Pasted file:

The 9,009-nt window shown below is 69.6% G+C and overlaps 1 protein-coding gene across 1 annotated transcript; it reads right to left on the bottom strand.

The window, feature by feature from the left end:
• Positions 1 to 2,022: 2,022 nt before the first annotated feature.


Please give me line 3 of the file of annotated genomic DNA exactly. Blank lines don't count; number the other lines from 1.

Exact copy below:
• Positions 1 to 2,022: 2,022 nt before the first annotated feature.